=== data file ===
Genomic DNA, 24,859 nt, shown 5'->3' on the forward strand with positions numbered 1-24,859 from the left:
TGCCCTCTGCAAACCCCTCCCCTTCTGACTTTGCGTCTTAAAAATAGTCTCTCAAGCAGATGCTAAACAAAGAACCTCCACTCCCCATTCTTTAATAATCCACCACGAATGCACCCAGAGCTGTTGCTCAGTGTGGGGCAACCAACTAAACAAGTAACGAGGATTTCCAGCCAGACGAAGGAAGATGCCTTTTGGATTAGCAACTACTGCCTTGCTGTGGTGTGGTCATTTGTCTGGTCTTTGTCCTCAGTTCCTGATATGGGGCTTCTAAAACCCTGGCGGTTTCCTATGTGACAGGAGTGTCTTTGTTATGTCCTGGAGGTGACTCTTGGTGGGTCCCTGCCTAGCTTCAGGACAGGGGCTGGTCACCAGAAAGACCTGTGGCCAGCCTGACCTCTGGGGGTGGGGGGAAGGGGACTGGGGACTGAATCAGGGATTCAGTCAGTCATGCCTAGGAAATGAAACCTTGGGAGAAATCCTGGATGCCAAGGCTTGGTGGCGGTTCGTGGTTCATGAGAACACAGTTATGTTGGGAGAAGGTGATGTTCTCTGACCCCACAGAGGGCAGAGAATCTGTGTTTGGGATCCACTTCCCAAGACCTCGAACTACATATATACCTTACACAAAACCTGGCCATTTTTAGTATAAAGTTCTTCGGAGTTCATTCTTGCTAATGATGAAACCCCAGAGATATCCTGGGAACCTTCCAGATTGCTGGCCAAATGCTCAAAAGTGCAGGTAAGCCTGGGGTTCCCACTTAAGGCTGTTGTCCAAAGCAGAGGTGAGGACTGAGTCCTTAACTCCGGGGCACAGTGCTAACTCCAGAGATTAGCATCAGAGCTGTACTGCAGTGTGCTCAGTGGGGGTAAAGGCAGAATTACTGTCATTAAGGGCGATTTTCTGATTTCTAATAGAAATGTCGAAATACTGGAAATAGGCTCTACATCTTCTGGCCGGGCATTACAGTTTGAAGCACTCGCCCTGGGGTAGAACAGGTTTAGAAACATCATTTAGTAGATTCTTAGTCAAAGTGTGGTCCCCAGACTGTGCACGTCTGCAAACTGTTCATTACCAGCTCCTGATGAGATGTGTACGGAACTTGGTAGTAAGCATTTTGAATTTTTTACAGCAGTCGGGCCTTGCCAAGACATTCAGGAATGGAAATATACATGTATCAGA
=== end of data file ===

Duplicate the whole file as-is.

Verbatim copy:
Genomic DNA, 24,859 nt, shown 5'->3' on the forward strand with positions numbered 1-24,859 from the left:
TGCCCTCTGCAAACCCCTCCCCTTCTGACTTTGCGTCTTAAAAATAGTCTCTCAAGCAGATGCTAAACAAAGAACCTCCACTCCCCATTCTTTAATAATCCACCACGAATGCACCCAGAGCTGTTGCTCAGTGTGGGGCAACCAACTAAACAAGTAACGAGGATTTCCAGCCAGACGAAGGAAGATGCCTTTTGGATTAGCAACTACTGCCTTGCTGTGGTGTGGTCATTTGTCTGGTCTTTGTCCTCAGTTCCTGATATGGGGCTTCTAAAACCCTGGCGGTTTCCTATGTGACAGGAGTGTCTTTGTTATGTCCTGGAGGTGACTCTTGGTGGGTCCCTGCCTAGCTTCAGGACAGGGGCTGGTCACCAGAAAGACCTGTGGCCAGCCTGACCTCTGGGGGTGGGGGGAAGGGGACTGGGGACTGAATCAGGGATTCAGTCAGTCATGCCTAGGAAATGAAACCTTGGGAGAAATCCTGGATGCCAAGGCTTGGTGGCGGTTCGTGGTTCATGAGAACACAGTTATGTTGGGAGAAGGTGATGTTCTCTGACCCCACAGAGGGCAGAGAATCTGTGTTTGGGATCCACTTCCCAAGACCTCGAACTACATATATACCTTACACAAAACCTGGCCATTTTTAGTATAAAGTTCTTCGGAGTTCATTCTTGCTAATGATGAAACCCCAGAGATATCCTGGGAACCTTCCAGATTGCTGGCCAAATGCTCAAAAGTGCAGGTAAGCCTGGGGTTCCCACTTAAGGCTGTTGTCCAAAGCAGAGGTGAGGACTGAGTCCTTAACTCCGGGGCACAGTGCTAACTCCAGAGATTAGCATCAGAGCTGTACTGCAGTGTGCTCAGTGGGGGTAAAGGCAGAATTACTGTCATTAAGGGCGATTTTCTGATTTCTAATAGAAATGTCGAAATACTGGAAATAGGCTCTACATCTTCTGGCCGGGCATTACAGTTTGAAGCACTCGCCCTGGGGTAGAACAGGTTTAGAAACATCATTTAGTAGATTCTTAGTCAAAGTGTGGTCCCCAGACTGTGCACGTCTGCAAACTGTTCATTACCAGCTCCTGATGAGATGTGTACGGAACTTGGTAGTAAGCATTTTGAATTTTTTACAGCAGTCGGGCCTTGCCAAGACATTCAGGAATGGAAATATACATGTATCAGA